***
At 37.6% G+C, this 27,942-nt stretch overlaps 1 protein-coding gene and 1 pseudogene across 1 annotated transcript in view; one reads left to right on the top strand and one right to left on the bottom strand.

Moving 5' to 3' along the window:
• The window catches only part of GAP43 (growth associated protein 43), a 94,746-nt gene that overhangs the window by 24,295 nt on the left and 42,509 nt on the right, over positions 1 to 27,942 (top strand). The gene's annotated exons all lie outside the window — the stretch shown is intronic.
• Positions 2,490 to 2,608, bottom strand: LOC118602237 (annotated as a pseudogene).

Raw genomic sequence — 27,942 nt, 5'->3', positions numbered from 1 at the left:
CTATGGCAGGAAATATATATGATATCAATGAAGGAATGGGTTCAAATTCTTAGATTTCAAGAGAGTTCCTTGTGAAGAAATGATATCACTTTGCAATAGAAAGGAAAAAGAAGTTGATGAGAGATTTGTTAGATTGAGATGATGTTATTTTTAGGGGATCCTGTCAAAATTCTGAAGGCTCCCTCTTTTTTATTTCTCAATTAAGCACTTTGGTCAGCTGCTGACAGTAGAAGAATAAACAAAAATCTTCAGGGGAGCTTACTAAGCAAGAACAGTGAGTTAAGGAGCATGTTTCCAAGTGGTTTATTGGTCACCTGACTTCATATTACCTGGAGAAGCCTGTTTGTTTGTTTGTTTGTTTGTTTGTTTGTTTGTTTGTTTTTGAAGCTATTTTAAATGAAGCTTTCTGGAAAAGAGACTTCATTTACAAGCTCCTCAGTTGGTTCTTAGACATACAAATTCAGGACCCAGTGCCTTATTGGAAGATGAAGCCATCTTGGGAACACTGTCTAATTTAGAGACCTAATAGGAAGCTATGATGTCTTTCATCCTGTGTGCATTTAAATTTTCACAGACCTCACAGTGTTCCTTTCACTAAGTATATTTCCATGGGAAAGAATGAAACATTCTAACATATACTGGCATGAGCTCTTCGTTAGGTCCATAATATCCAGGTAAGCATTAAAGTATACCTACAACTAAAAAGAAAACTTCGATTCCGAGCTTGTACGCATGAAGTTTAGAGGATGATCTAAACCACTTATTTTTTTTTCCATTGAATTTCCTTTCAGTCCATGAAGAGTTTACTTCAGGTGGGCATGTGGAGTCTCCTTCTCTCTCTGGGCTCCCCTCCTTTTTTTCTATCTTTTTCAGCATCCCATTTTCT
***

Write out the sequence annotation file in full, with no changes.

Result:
At 37.6% G+C, this 27,942-nt stretch overlaps 1 protein-coding gene and 1 pseudogene across 1 annotated transcript in view; one reads left to right on the top strand and one right to left on the bottom strand.

Moving 5' to 3' along the window:
• The window catches only part of GAP43 (growth associated protein 43), a 94,746-nt gene that overhangs the window by 24,295 nt on the left and 42,509 nt on the right, over positions 1 to 27,942 (top strand). The gene's annotated exons all lie outside the window — the stretch shown is intronic.
• Positions 2,490 to 2,608, bottom strand: LOC118602237 (annotated as a pseudogene).

Raw genomic sequence — 27,942 nt, 5'->3', positions numbered from 1 at the left:
CTATGGCAGGAAATATATATGATATCAATGAAGGAATGGGTTCAAATTCTTAGATTTCAAGAGAGTTCCTTGTGAAGAAATGATATCACTTTGCAATAGAAAGGAAAAAGAAGTTGATGAGAGATTTGTTAGATTGAGATGATGTTATTTTTAGGGGATCCTGTCAAAATTCTGAAGGCTCCCTCTTTTTTATTTCTCAATTAAGCACTTTGGTCAGCTGCTGACAGTAGAAGAATAAACAAAAATCTTCAGGGGAGCTTACTAAGCAAGAACAGTGAGTTAAGGAGCATGTTTCCAAGTGGTTTATTGGTCACCTGACTTCATATTACCTGGAGAAGCCTGTTTGTTTGTTTGTTTGTTTGTTTGTTTGTTTGTTTGTTTTTGAAGCTATTTTAAATGAAGCTTTCTGGAAAAGAGACTTCATTTACAAGCTCCTCAGTTGGTTCTTAGACATACAAATTCAGGACCCAGTGCCTTATTGGAAGATGAAGCCATCTTGGGAACACTGTCTAATTTAGAGACCTAATAGGAAGCTATGATGTCTTTCATCCTGTGTGCATTTAAATTTTCACAGACCTCACAGTGTTCCTTTCACTAAGTATATTTCCATGGGAAAGAATGAAACATTCTAACATATACTGGCATGAGCTCTTCGTTAGGTCCATAATATCCAGGTAAGCATTAAAGTATACCTACAACTAAAAAGAAAACTTCGATTCCGAGCTTGTACGCATGAAGTTTAGAGGATGATCTAAACCACTTATTTTTTTTTCCATTGAATTTCCTTTCAGTCCATGAAGAGTTTACTTCAGGTGGGCATGTGGAGTCTCCTTCTCTCTCTGGGCTCCCCTCCTTTTTTTCTATCTTTTTCAGCATCCCATTTTCT